The rail’s anti-squat curves and leverage don’t look all that different on many other modern bikes, so does that mean the suspension won’t work any different?
This topic is something I’ve been thinking about a lot since I reviewed the Marin Wolf Ridge 9 in 2018. This bike is one of three bikes I’ve tested since then using Naild’s R3act suspension, which features a sliding suspension component in combination with the links. Marketing claims indicate that it works in a fundamentally different way from other designs, which allows it to have the best characteristics of other systems without any downsides. Information on how to do this was lacking (and I asked a lot), but I was told not to worry about the kinetic graphs because the Naild system works differently than other bikes, so its true brilliance cannot be explained using the usual methods.
By the way, if you’re wondering what terms like “anti-squat” and “leverage curve” mean, I recommend Dan Roberts’ articles on the topic here and here.
In fact, the Naild system operates at the same level of physical limitations as any other suspension system. It’s basically a four-bar suspension layout, except it uses a slider instead of one of the link axles, so the usual tools (squat resistance, rise resistance, leverage ratio, etc…) explain how it works as well as any other bike . As you can see in this article, they are tuned towards higher resistance to squats and higher pedaling compared to most other bikes, which is not a bad thing because they made them pedal very Efficiently despite the light shock, but there were drawbacks to it.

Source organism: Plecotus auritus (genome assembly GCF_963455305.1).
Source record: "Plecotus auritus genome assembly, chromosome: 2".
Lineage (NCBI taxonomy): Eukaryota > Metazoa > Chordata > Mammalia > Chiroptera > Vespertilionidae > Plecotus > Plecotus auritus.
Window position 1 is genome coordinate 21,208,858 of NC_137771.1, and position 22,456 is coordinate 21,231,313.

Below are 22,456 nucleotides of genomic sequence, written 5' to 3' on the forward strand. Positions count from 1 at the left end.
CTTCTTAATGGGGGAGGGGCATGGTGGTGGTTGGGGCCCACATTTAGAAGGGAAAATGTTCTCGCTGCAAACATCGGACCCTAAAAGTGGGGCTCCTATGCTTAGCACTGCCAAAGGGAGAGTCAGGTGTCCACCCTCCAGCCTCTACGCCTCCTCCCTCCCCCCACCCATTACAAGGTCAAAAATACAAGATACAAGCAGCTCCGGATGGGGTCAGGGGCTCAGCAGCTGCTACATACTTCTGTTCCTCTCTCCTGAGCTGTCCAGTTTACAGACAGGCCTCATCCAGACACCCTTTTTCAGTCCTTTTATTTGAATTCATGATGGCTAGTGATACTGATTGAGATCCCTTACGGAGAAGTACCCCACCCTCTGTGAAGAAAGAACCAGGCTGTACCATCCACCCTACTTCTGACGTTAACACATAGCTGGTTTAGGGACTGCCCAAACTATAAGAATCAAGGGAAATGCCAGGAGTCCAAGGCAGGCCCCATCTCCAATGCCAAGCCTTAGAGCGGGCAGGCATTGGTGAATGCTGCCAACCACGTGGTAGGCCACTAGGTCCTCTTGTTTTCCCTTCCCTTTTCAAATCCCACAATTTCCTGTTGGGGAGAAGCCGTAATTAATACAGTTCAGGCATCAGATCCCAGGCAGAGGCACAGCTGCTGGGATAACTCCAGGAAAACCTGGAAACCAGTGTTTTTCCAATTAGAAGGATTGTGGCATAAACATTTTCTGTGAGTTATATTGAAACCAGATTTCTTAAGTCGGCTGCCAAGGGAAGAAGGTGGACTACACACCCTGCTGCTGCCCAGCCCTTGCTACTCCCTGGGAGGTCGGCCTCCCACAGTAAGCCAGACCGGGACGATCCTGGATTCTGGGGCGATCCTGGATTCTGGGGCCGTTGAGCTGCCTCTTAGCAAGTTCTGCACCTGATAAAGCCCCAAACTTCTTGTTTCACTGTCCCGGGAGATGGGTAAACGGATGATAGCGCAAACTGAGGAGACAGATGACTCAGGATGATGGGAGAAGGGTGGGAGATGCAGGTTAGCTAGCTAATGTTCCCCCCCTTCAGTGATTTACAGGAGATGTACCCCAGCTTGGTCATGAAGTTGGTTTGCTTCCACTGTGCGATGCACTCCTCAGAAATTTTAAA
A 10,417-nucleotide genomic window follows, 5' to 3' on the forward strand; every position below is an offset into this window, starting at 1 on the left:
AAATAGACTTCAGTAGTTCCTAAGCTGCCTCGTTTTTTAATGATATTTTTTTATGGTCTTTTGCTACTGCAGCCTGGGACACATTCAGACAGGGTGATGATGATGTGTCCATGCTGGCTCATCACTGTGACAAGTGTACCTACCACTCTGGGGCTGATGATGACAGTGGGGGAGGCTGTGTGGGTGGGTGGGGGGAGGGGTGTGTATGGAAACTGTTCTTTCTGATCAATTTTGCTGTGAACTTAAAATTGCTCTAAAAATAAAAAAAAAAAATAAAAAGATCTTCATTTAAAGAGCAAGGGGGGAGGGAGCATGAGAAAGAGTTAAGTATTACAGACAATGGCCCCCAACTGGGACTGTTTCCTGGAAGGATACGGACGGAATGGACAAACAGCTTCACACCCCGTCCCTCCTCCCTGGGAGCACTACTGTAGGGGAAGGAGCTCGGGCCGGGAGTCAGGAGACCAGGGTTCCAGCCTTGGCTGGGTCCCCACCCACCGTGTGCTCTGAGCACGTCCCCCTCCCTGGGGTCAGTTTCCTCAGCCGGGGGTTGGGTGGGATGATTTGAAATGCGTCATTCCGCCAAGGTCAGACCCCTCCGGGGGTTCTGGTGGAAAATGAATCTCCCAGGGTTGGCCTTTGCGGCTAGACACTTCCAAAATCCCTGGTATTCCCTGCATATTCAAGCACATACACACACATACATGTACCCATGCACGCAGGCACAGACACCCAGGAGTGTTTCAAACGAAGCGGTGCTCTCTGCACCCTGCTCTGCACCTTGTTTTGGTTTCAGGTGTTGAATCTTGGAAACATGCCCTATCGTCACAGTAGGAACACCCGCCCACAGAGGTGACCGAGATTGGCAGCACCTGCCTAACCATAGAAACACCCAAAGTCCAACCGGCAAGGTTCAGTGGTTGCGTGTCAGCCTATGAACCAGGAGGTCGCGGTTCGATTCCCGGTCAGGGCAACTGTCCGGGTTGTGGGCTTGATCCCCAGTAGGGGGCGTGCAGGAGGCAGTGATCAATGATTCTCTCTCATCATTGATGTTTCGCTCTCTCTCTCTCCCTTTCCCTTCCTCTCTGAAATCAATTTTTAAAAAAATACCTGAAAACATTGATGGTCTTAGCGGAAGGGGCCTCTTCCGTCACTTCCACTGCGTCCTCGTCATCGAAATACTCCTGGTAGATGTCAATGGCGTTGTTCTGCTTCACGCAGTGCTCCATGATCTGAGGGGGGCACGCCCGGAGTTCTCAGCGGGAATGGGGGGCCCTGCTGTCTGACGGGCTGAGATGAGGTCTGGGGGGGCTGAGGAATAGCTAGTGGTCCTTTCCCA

Therefore, I would be very skeptical of any brand that tells you that their design – no matter how many links, sliders or dangling parts it has – is too revolutionary and has benefits that can’t be seen in any motion graphs, or that they manage to bypass the usual compromises . Commenting is all about compromises.
But to answer the crux of the question, do these graphs tell the whole story of how the suspension system works? of course not.
First, there’s a lot more to unpack in these zigzag lines than sometimes gets to be unpacked. People often quote a single number—like the percentage of squat resistance when slouching, or the change in leverage ratio between the start and end of a flight—as if it tells the whole story, but there’s a lot more to it than that. For example, file regression From the anti-squat curve it may affect how stable the suspension is under force, or the shape of the leverage curve as it swings between the start and end points may be more important than the leverage numbers at these two points.
Another often-forgotten caveat is that squat resistance and anti-rise are dependent on the bike’s center of gravity and the rider, so if you’re comparing the anti-squat curves of two different bikes, they can’t be compared directly unless they are both computed with the same set of assumptions for the COG center. The tire size, sequence, and sprocket selection should be the same to make things fair. But with all those caveats and subtleties, the kinetic graphs describe the suspension Connectivity excellent.
But how the suspension behaves and how the bike actually rides depends on much more than the attachment of the frame. The choice of shock and its damper language are arguably more important—in the case of Marine Wolf Ridge, the subtle damping melody is perhaps the main reason the suspension performance was unusual and divisive in opinion, rather than the slider. Meanwhile, geometry, wheel size, and components can also affect how much harshness is passed on to the rider. All of these factors and more interact with each other in a way that is too complex to fit into any graph. This, I hope, means that we bike reviewers will still have a job for the foreseeable future.